As most readers will know, the FCPA was enacted to criminalize bribing foreign government officials for the purpose of obtaining or retaining business. A company violating the FCPA could face up to a $2 million fine, whereas individual who has violated the FCPA faces up to five years of imprisonment and a $250,000 fine.
Though a company has not paid any bribes to foreign officials that could give rise to liability under the FCPA, it could still be held liable under the U.S. Travel Act, codified at 18 U.S.C. § 1952. This law allows the Department of Justice to prosecute companies who have bribed non-government foreign business representatives-also known as “commercial bribery.” A violation of the Travel Act can lead to penalties of up to $250,000 and five years imprisonment.
UK Bribery Act
The much-anticipated U.K. Bribery Act went into effect on July 1, 2011. Possible penalties for violating this Act include up to ten years imprisonment for individuals and unlimited fines for individuals and companies. The U.K. Bribery act reaches more broadly than its U.S. anti-corruption statute counterparts, the FCPA and Travel Act. For example, it criminalizes both giving and receiving bribes, and contains an unmatched extraterritorial reach by applying to businesses carry on any part of a business in any part of the U.K.
Designing a Corporate Compliance Program
It is, of course, not possible to always avoid supply chain and other problems. That said, and in light of the emerging risk areas summarized above, here are some basic steps every company directly or indirectly engaging in foreign business should consider taking:
√ Map and Assess supply chain risk profile; identify areas of greatest exposure and devise practical plan to address them;
√ Integrate and Tailor a clear, concise policy against forced labor, bribery & corruption, and (as appropriate) conflict minerals. Align policy with risk profile;
√ Institute focused training programs for employees and managers with direct responsibility over supply chain management. Raise awareness and ability to root out bad actors;
√ Maintain clear accountability standards and procedures for transaction partners and employees;
√ Establish a system of basic due diligence and vetting for current and prospective suppliers;
√ Require appropriate certifications (and be able to demonstrate that the company did not just “take their word” for it);
√ Operate an anonymous reporting hotline and know when to escalate to outside counsel;
√ Consider limited, targeted supplier audits to evaluate supplier compliance with your standards for labor exploitation; and
√ Keep careful track of problems averted and bad actors rooted out.
Compliance professionals recognize that today’s effective compliance program goes far beyond simply arranging for the occasional FCPA training or updating of codes of business conduct. By coordinating compliance efforts to address the various risks sketched out above, businesses put themselves in the best position to avoid potentially devastating criminal and civil liability. Moreover, these companies may avoid consumer and advocacy group actions, and can demonstrate to U.S. and foreign authorities that their compliance efforts are genuine and up to contemporary best-practices standards.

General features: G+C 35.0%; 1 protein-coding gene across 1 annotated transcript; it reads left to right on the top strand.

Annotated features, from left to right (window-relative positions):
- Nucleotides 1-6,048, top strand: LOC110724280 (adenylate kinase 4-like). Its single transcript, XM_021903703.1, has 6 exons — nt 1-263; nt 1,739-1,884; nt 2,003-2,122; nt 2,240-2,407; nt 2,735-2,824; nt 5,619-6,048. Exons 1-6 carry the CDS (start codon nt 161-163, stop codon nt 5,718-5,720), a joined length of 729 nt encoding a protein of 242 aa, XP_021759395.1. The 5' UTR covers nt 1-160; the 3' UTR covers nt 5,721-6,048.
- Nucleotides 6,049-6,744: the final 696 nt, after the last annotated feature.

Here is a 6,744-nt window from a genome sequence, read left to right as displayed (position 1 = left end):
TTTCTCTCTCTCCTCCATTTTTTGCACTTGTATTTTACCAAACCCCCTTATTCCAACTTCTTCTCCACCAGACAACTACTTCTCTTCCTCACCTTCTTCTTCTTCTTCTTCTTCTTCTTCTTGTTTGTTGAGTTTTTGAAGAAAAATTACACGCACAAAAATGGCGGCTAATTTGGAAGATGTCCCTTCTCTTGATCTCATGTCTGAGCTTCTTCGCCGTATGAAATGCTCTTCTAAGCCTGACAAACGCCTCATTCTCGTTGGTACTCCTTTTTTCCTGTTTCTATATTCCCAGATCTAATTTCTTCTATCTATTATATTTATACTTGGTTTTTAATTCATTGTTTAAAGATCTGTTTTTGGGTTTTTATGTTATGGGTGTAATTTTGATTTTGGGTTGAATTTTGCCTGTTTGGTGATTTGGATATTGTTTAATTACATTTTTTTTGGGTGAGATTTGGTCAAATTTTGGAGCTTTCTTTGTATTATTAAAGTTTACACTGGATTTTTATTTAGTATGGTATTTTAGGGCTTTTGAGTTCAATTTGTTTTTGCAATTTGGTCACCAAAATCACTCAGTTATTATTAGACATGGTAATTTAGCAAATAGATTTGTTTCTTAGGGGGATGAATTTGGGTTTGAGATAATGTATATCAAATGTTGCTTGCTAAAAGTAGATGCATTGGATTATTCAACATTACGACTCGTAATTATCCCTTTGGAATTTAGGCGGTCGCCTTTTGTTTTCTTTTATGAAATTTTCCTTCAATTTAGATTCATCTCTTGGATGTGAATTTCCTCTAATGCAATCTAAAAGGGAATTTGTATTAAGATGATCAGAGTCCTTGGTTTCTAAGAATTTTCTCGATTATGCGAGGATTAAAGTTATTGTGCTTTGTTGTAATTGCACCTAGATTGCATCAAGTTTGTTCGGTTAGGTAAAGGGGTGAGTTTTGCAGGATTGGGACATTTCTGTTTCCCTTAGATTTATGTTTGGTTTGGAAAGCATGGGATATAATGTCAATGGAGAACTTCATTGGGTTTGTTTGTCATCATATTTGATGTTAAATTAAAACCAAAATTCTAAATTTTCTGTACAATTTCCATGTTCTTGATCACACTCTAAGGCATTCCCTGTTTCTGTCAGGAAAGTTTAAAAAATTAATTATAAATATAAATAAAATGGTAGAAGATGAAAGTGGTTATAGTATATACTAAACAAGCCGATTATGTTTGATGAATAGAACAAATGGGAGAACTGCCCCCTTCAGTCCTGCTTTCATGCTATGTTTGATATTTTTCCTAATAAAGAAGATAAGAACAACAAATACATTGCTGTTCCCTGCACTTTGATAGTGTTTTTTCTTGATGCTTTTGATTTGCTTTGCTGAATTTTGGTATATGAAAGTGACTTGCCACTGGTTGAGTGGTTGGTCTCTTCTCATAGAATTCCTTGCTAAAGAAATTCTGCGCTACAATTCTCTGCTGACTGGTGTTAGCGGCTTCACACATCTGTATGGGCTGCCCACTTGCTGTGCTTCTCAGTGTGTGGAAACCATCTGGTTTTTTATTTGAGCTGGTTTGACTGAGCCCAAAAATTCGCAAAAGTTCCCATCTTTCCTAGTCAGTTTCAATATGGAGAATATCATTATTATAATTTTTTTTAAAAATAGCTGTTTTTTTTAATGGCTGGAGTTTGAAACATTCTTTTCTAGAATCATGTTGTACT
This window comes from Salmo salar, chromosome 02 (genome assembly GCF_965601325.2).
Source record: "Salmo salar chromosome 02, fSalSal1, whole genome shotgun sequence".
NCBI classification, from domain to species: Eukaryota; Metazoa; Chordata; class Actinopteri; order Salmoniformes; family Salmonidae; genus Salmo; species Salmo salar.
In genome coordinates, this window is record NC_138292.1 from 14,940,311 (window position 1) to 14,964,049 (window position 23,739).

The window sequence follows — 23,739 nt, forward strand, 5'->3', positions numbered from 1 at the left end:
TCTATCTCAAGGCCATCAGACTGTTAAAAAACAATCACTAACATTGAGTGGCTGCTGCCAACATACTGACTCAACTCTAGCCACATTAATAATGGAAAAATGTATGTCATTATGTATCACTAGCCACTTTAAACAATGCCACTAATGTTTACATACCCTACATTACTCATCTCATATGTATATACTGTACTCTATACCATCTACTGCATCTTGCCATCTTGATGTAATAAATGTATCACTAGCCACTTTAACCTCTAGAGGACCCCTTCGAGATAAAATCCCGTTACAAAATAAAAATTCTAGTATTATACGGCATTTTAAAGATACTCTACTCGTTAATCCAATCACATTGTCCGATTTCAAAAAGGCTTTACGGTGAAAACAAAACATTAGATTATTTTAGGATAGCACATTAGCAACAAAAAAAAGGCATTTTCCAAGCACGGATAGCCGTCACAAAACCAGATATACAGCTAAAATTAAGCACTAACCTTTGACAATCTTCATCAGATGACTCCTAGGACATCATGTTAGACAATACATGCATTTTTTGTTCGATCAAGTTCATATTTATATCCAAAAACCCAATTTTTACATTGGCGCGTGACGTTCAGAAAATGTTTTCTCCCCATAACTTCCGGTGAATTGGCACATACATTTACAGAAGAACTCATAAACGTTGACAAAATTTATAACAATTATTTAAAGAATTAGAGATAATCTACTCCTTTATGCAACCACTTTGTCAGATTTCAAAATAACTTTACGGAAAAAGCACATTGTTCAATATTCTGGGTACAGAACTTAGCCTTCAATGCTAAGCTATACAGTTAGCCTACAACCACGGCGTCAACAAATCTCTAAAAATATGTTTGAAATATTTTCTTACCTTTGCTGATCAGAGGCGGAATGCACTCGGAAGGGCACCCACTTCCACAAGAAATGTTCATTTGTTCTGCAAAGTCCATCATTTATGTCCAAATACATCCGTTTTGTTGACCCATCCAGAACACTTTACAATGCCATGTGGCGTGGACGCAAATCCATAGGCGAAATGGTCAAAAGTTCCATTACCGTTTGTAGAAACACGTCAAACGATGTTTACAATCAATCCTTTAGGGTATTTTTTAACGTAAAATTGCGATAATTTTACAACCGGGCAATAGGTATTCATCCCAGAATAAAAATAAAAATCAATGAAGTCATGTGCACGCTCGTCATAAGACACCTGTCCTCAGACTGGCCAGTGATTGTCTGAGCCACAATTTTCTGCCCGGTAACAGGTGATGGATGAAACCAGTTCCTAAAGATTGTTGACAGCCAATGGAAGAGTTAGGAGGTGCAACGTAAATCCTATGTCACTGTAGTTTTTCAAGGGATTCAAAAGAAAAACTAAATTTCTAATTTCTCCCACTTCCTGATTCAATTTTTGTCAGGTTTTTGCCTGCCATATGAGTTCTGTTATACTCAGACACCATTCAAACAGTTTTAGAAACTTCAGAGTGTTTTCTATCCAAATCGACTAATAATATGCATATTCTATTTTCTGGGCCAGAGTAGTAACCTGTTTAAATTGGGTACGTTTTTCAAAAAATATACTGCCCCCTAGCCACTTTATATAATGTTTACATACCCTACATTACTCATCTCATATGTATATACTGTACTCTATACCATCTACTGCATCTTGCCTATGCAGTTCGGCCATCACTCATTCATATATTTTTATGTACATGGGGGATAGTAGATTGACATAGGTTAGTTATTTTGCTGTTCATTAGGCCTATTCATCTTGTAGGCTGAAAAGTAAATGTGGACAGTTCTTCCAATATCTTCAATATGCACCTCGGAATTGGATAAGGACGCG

T. Markus Funk is a Perkins Coie Partner, former federal prosecutor who served in the Balkans with the U.S. State Department, and Co-Chair of the firm’s Corporate Social Responsibility and Supply Chain Compliance Practice (the first such specialized practice among the AmLaw100 firms).
 Elizabeth M. Banzhoff is an associate with Perkins Coie. She previously served as a law clerk to the Hon. Richard Smoak, U.S. District Court for the Northern District of Florida, and Chief Justice Michael L. Bender of the Colorado Supreme Court.
 Executive Order-Strengthening Protections Against Trafficking In Persons In Federal Contracts, available at http://www.whitehouse.gov/the-press-office/2012/09/25/executive-order-strengthening-protections-against-trafficking-persons-fe.
 See T. Markus Funk, Understanding the UK Bribery Act as it Relates to Organizations (Section 7), available at http://www.perkinscoie.com/files/upload/LIT_11_12FlowChart_UKBriberyAct.pdf.
 See Funk, supra note 13. The Bribery Act extends to England, Wales, Scotland, and Northern Ireland.
Markus Funk, A seasoned trial attorney and investigator, Markus helped establish and co-chairs the firm's Corporate Social Responsibility and Supply Chain Practice (the first such specialized practice among the AmLaw100). Markus represents corporate and individual clients in the areas of internal investigations, compliance, corporate white collar criminal defense, and complex commercial litigation. As a federal prosecutor in Chicago with ten years’ experience, Markus tried more than 24 federal cases (achieving convictions in all of them), headed hundreds of investigations, indicted hundreds of cases, and also has extensive appellate experience. In 2012, Law Week Colorado named Markus the state’s top corporate/compliance lawyer.